Hewlett-Packard has announced it will sell the webOS operating system to South Korea's LG Electronics, unloading the smartphone software it acquired through a US$1.2 billion acquisition of Palm in 2010.
LG will use the operating software, used in now-defunct Palm smartphones years ago, for its "smart" or Internet-connected TVs. The Asian electronics company had worked with HP on WebOS before offering to buy it outright.
Under the terms of their agreement, LG acquires the operating software's source code, associated documentation, engineering talent, various associated websites, and licenses under HP's intellectual property including patents covering fundamental operating system and user interface technology.
HP will retain the patents and all the technology relating to the cloud service of webOS, HP Chief Operating Officer Bill Veghte said in an interview.
"As we looked at it, we saw a very compelling IP that was very unique in the marketplace," he said, adding that HP has already had a partnership with LG on webOS before the deal was announced.
"As a result of this collaboration, LG offered to acquire the webOS operating system technology," Veghte said.
Scott Ahn, President and CTO, LG Electronics, said the company will incorporate the operating system in the Smart TV line-up first "and then hopefully all the other devices in the future."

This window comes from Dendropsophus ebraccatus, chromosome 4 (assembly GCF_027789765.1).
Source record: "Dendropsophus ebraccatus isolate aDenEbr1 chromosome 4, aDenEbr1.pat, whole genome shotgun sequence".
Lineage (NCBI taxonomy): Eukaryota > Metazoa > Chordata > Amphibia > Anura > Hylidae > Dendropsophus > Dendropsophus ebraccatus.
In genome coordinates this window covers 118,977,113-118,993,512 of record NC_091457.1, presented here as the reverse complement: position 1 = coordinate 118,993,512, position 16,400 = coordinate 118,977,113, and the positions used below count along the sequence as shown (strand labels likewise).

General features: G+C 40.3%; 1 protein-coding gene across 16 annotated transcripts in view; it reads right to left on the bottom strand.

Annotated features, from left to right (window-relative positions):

Both companies declined to reveal the terms of the deal.
LG will keep the WebOS team in Silicon Valley and, for now, will continue to be based out of HP offices, Ahn said.
HP opened its webOS mobile operating system to developers and companies in 2012 after trying to figure out how to recoup its investment in Palm, one of the pioneers of the smartphone industry.
The company had tried to build products based on webOS with the now-defunct TouchPad tablet its flagship product.
HP launched and discontinued the TouchPad in 2010, a little over a month after it hit store shelves with costly fanfare after it saw poor demand for a tablet priced on par with Apple's dominant iPad.
WebOS is widely viewed as a strong mobile platform, but has been assailed for its paucity of applications, an important consideration while choosing a mobile device.
(Additional reporting By Paul Sandle and Alistair Barr; Editing by Gerald E. McCormick, Tim Dobbyn and M.D. Golan).